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UK Mobile Networks to be Banned from Selling Locked Phones

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Mobile networks will be banned from selling unlocked phones in the UK from December 2021 under new rules outlined by Ofcom.

According to the telecoms regulator, unlocking handsets is often seen as a complicated process, and thus locked phones actually prevent customers from switching to a better deal once their contract is coming to an end.

The new rules, which will come into effect by the end of the next year, will not affect all UK networks, as O2, Sky Mobile, Three and Virgin Mobile currently don’t sell locked phones anyway. However, companies including BT Mobile, EE, Vodafone and Tesco Mobile will be affected by the regulations.

Certain networks have made previous suggestions that locked phones help to prevent fraud and theft. However, according to Ofcom’s research, over a third of mobile customers feel discouraged from switching because of locked handset.

When a handset is locked, it means it can only be used on a specific network unless it is unlocked, a process which only costs around £10. However, Ofcom said that around half of the customers who try to unlock their phones encounter difficulties when trying to do so.

Common issues that arise when trying to unlock handsets include long waiting times for the necessary code needed for the process, and the code not even working at all. Ofcom also suggests that some customers may not even be aware that their phone is locked, meaning they are left without service when they try to switch networks.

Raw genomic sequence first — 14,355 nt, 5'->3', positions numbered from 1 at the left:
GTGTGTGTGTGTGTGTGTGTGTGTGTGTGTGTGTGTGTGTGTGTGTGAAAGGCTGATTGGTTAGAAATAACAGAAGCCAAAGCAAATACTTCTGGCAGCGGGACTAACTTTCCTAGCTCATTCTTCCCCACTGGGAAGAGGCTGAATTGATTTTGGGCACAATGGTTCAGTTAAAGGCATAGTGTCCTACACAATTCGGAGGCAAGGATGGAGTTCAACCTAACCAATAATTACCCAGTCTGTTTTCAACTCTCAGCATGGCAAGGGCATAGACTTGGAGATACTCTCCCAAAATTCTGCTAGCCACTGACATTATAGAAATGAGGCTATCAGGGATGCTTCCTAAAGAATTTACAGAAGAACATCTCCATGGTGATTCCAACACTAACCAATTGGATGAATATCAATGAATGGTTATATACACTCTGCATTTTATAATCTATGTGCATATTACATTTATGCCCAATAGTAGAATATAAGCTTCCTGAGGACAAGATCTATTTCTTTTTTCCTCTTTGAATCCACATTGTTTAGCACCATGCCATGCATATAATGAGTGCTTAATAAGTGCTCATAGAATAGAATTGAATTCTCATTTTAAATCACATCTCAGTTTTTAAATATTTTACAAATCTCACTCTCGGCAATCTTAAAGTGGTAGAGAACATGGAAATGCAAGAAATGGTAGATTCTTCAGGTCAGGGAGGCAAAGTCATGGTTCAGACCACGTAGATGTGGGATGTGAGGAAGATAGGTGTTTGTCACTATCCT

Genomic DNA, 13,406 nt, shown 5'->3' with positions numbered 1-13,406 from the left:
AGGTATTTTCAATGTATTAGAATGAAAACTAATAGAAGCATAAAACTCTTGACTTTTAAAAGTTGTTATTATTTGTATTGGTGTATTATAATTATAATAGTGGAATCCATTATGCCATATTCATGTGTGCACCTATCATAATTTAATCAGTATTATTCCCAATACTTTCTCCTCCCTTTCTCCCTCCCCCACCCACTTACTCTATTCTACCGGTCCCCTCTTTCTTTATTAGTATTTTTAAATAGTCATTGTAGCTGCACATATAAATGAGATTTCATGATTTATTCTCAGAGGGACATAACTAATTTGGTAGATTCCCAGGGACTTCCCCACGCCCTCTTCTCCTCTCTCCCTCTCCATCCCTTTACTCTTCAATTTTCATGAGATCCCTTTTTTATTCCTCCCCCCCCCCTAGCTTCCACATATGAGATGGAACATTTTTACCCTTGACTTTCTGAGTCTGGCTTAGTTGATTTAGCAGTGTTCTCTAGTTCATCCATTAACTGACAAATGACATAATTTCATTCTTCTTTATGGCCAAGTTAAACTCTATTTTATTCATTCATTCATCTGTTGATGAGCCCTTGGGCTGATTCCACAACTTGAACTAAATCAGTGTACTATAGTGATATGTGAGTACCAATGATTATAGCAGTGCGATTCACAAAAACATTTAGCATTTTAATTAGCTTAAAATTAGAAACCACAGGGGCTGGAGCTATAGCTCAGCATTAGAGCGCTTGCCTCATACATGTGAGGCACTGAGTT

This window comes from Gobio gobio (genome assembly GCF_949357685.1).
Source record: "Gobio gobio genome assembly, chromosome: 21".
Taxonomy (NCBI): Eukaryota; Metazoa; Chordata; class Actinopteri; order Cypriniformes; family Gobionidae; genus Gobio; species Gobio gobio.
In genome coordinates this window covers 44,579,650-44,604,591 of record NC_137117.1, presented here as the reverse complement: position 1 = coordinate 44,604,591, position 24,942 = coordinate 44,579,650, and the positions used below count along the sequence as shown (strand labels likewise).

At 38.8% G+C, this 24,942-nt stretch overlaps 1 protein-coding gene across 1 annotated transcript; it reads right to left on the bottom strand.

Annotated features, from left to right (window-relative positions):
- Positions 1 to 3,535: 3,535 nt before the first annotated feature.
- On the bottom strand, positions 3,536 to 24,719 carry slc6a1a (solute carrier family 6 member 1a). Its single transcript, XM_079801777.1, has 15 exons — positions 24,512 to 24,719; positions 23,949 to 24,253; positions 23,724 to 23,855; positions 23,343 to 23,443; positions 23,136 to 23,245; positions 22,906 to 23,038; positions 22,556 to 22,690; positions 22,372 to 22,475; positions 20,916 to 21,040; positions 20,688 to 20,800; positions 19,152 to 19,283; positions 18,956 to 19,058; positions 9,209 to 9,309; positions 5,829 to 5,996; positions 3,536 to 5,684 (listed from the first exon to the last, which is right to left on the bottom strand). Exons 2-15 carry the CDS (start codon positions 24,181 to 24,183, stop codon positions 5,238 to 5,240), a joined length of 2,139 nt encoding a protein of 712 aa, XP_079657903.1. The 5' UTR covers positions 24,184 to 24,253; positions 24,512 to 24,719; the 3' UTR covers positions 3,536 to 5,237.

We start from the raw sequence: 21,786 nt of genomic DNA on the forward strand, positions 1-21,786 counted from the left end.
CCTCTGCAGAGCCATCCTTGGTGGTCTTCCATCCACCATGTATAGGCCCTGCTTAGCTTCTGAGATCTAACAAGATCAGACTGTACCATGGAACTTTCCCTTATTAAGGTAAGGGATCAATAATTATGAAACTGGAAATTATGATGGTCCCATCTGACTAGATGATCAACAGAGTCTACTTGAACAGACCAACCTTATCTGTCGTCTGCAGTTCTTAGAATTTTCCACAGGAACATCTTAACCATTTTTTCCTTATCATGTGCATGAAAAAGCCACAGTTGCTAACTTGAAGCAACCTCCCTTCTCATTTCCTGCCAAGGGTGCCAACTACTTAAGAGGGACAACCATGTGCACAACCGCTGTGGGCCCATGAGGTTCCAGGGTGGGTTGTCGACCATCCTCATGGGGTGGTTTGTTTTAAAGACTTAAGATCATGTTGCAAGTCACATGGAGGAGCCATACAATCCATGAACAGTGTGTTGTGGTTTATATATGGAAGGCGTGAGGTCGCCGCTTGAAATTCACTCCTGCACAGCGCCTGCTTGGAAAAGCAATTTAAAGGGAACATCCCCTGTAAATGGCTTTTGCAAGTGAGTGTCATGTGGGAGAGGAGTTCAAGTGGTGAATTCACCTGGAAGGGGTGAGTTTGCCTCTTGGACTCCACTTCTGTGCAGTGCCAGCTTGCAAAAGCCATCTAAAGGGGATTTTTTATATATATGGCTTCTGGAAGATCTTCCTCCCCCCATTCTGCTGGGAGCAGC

“We know that lots of people can be put off from switching because their handset is locked,” said Selina Chadha, connectivity director at Ofcom. “So we’re banning mobile companies from selling locked phones, which will save people time, money and effort - and help them unlock better deals.”

A spokesperson for Vodafone said: “We stand ready to implement these changes when they come into force.”

Meanwhile, a spokesperson for EE added: “We’ll work with Ofcom to comply with this guidance.”

Fergus Cole
Fergus Cole

Fergus is a journalist specialising in the personal finance, energy and broadband sectors. He also has a passion for travel and adventure so tries to make the most of this in any spare time he gets.

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